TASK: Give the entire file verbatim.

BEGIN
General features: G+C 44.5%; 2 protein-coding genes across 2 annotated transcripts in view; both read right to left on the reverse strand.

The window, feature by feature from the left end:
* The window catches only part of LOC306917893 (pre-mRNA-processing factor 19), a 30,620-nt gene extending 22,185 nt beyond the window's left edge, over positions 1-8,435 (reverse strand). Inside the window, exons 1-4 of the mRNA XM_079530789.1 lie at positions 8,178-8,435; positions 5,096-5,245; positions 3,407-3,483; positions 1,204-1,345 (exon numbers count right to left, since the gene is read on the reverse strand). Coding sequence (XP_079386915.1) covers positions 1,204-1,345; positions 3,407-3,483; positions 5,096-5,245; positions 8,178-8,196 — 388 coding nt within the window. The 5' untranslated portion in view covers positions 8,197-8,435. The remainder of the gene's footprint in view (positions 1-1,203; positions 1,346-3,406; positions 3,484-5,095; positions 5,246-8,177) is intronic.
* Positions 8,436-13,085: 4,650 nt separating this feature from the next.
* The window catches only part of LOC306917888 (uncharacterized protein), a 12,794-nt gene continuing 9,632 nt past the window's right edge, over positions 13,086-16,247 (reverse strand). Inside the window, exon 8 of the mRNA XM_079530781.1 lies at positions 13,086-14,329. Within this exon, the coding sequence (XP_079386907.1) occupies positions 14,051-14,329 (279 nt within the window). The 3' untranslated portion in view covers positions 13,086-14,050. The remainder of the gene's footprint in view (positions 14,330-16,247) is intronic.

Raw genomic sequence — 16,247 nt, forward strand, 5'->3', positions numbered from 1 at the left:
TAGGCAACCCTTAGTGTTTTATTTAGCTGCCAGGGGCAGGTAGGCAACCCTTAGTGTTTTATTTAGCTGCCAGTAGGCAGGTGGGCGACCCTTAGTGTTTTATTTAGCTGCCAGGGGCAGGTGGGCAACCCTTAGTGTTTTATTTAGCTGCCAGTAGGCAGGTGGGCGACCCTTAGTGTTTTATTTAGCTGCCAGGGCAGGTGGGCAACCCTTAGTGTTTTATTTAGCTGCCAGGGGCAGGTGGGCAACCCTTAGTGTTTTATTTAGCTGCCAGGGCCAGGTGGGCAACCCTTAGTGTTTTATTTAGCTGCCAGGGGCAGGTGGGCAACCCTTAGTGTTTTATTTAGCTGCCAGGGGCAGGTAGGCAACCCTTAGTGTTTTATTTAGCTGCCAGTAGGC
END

General features: G+C 44.5%; 2 protein-coding genes across 2 annotated transcripts in view; both read right to left on the reverse strand.

The window, feature by feature from the left end:
* The window catches only part of LOC306917893 (pre-mRNA-processing factor 19), a 30,620-nt gene extending 22,185 nt beyond the window's left edge, over positions 1-8,435 (reverse strand). Inside the window, exons 1-4 of the mRNA XM_079530789.1 lie at positions 8,178-8,435; positions 5,096-5,245; positions 3,407-3,483; positions 1,204-1,345 (exon numbers count right to left, since the gene is read on the reverse strand). Coding sequence (XP_079386915.1) covers positions 1,204-1,345; positions 3,407-3,483; positions 5,096-5,245; positions 8,178-8,196 — 388 coding nt within the window. The 5' untranslated portion in view covers positions 8,197-8,435. The remainder of the gene's footprint in view (positions 1-1,203; positions 1,346-3,406; positions 3,484-5,095; positions 5,246-8,177) is intronic.
* Positions 8,436-13,085: 4,650 nt separating this feature from the next.
* The window catches only part of LOC306917888 (uncharacterized protein), a 12,794-nt gene continuing 9,632 nt past the window's right edge, over positions 13,086-16,247 (reverse strand). Inside the window, exon 8 of the mRNA XM_079530781.1 lies at positions 13,086-14,329. Within this exon, the coding sequence (XP_079386907.1) occupies positions 14,051-14,329 (279 nt within the window). The 3' untranslated portion in view covers positions 13,086-14,050. The remainder of the gene's footprint in view (positions 14,330-16,247) is intronic.

Raw genomic sequence — 16,247 nt, forward strand, 5'->3', positions numbered from 1 at the left:
TAGGCAACCCTTAGTGTTTTATTTAGCTGCCAGGGGCAGGTAGGCAACCCTTAGTGTTTTATTTAGCTGCCAGTAGGCAGGTGGGCGACCCTTAGTGTTTTATTTAGCTGCCAGGGGCAGGTGGGCAACCCTTAGTGTTTTATTTAGCTGCCAGTAGGCAGGTGGGCGACCCTTAGTGTTTTATTTAGCTGCCAGGGCAGGTGGGCAACCCTTAGTGTTTTATTTAGCTGCCAGGGGCAGGTGGGCAACCCTTAGTGTTTTATTTAGCTGCCAGGGCCAGGTGGGCAACCCTTAGTGTTTTATTTAGCTGCCAGGGGCAGGTGGGCAACCCTTAGTGTTTTATTTAGCTGCCAGGGGCAGGTAGGCAACCCTTAGTGTTTTATTTAGCTGCCAGTAGGC